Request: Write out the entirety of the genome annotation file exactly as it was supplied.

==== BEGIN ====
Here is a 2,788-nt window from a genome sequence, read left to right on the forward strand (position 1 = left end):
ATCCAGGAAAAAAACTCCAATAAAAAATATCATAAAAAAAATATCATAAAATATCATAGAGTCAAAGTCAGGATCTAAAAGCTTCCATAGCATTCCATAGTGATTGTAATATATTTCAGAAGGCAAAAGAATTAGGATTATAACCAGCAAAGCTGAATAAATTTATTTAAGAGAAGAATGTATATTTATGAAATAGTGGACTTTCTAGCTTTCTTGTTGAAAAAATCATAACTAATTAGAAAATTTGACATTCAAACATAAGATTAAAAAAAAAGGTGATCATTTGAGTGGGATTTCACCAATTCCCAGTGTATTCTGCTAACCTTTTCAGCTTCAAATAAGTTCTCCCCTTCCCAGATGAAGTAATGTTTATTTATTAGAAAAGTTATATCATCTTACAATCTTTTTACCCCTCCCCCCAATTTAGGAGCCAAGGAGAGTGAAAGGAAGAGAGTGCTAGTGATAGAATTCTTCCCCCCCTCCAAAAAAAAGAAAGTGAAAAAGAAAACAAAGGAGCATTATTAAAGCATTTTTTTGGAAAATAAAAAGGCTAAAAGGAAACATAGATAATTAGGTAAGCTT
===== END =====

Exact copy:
Here is a 2,788-nt window from a genome sequence, read left to right on the forward strand (position 1 = left end):
ATCCAGGAAAAAAACTCCAATAAAAAATATCATAAAAAAAATATCATAAAATATCATAGAGTCAAAGTCAGGATCTAAAAGCTTCCATAGCATTCCATAGTGATTGTAATATATTTCAGAAGGCAAAAGAATTAGGATTATAACCAGCAAAGCTGAATAAATTTATTTAAGAGAAGAATGTATATTTATGAAATAGTGGACTTTCTAGCTTTCTTGTTGAAAAAATCATAACTAATTAGAAAATTTGACATTCAAACATAAGATTAAAAAAAAAGGTGATCATTTGAGTGGGATTTCACCAATTCCCAGTGTATTCTGCTAACCTTTTCAGCTTCAAATAAGTTCTCCCCTTCCCAGATGAAGTAATGTTTATTTATTAGAAAAGTTATATCATCTTACAATCTTTTTACCCCTCCCCCCAATTTAGGAGCCAAGGAGAGTGAAAGGAAGAGAGTGCTAGTGATAGAATTCTTCCCCCCCTCCAAAAAAAAGAAAGTGAAAAAGAAAACAAAGGAGCATTATTAAAGCATTTTTTTGGAAAATAAAAAGGCTAAAAGGAAACATAGATAATTAGGTAAGCTT